in St James’ Cemetery). He was hit by Stevenson’s Rocket,

while ingratiating himself with Wellington, the Iron Duke

and old Etonian, famous for the observation

that  Waterloo ‘was won on the playing fields of Eton’.


The gallery is part of a vast piazza-type space

of splendidly grandiose late Victorian constructs –

civic society made manifest in stone – Museum,

Library, Assizes, St John’s Gardens, St Georges’ Hall,

St George’s Plateau, Lime Street Station, inspired by local,

civic pride, funded by the Atlantic slave trade’s proceeds.


More or less round the corner is Scotland Road – the centre

once of working class migrant diversity: Irish, Welsh,

Scottish, Italian, German, Polish, English – its MP

until 1929, an Irish Nationalist –

its male workforce pre-dominantly dockers.  Post war

the river began to empty. Citizens of Liverpool’s slums

were scattered through Cheshire to places where

manual labour was needed – for a time. There their off-spring languish.


On St George’s Plateau, in 1911, was announced

a national seamen’s strike, which became a national transport strike.

Churchill telegrammed the King that the end of Empire was nigh.

The Hussars entered stage right, opened fire.

Two strikers died, both Catholics: John Sutcliffe, a carter,

shot twice in the head, Michael Prendergast, a docker, twice in the chest.

Working class men killing working class men so public school boys

could play in safety and nouveau riche tycoons

make dynastic fortunes for their children.




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The graveyard had been a sand stone quarry

before Victorian memento mori

filled it. Here were held the obsequies

of gentry and skivvies, cotton kings

and seamen. In the ‘60s, it was unkempt,

the unfinished Anglican Cathedral,

in machine cut sand stone, pristine above it.


The bell ringing practice would start at 9.00

every Saturday morning – the heaviest

eight bell peal in the world.  It’s oh so English

chiming cacophony filled the houses

of Liverpool 8’s grand Victorian streets.

So there was never a chance of an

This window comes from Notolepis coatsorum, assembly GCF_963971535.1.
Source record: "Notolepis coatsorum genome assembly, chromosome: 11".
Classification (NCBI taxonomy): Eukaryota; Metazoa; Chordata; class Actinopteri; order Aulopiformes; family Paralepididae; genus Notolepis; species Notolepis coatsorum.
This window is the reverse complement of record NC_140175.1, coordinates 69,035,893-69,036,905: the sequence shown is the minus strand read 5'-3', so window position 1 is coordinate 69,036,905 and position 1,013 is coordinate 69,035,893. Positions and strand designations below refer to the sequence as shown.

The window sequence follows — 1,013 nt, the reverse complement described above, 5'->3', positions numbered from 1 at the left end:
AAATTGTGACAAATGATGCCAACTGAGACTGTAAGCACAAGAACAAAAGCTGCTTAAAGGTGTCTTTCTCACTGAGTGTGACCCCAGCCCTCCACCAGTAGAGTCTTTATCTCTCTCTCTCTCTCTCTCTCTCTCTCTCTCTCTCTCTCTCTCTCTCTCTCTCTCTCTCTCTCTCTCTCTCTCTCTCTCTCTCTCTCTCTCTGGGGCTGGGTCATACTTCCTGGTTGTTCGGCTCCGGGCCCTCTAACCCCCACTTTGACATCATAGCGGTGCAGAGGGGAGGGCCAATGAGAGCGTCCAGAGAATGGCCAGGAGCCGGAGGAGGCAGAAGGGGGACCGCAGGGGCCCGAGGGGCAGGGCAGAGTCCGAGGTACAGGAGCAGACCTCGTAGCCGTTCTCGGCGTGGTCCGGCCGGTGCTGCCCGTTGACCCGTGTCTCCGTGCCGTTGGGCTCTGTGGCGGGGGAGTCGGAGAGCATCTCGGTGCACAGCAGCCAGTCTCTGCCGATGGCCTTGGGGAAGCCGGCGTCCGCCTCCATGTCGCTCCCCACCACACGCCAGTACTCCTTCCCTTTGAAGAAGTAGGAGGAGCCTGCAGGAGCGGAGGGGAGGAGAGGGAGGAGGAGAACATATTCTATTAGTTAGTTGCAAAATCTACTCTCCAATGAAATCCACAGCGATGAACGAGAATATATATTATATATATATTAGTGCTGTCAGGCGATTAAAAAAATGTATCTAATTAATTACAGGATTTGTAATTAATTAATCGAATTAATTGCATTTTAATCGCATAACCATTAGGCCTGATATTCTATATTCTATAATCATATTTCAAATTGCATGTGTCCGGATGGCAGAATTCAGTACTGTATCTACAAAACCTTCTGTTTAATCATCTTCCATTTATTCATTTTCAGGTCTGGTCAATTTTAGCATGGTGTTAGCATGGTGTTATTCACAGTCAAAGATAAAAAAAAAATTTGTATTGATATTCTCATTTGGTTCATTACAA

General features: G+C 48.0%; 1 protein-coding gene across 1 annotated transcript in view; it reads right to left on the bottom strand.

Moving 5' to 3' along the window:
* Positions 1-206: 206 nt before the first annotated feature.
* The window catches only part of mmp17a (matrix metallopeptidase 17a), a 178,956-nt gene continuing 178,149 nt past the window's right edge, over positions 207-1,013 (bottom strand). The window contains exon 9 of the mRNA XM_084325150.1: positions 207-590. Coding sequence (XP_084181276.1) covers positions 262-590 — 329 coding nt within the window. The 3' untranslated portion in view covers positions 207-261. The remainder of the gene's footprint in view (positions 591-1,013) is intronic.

undisturbed lie-in and, anyway, that day,

in an emollient and yet enticing

late May, I was revising for an exam

on teleology or ontology,

epistemology, eschatology

or whatever. Fifty years on I forget –

but I do remember that the intense

silence, which usually accompanied

the end of the practice at noon, never

occurred. Instead, there was a murmur –

like pages turned or dried leaves rustled.

Curious, I went out. The cemetery

and the pavements above were filled with

excited children. There were scores of them.

‘Where are you from?’ I asked. ‘Why are you here?’

‘West Derby, Everton Heights, The Dingle –

for the monsters, the fairies, the spirits.’

They were excited but gentle, answering

my questions willingly – exploring

the cemetery with enthusiasm

and care. By twilight, they had all gone.

There was no mention in the local press

and none of the neighbours seemed aware.


Now the cemetery has been largely

landscaped – in effect, evacuated.

A natural spring in the east wall still

pours forth, rising in Edge Hill, emptying

into the river, running beneath

and cleansing the temples of mammon.





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A skyline as idiosyncratic

as Manhattan’s, Chicago’s – its totems

of wealth, faith and dominion – belies

the city’s cruelty: fortunes from famine,

despotism, slavery; licensing

of squalor, bigotry and despair.


In the park where the Orange Lodge drummed out

The Twelfth, a rape was immediate headlines –

white girl, black youths. In Toxteth – its decayed

squares and terraces built on molasses

and cotton, some street signs repainted green,

gold, red, the colours of Rastafari –

was daubed, ‘Vote ANC’.




NOTE: The poem was originally published on the site in April 2010.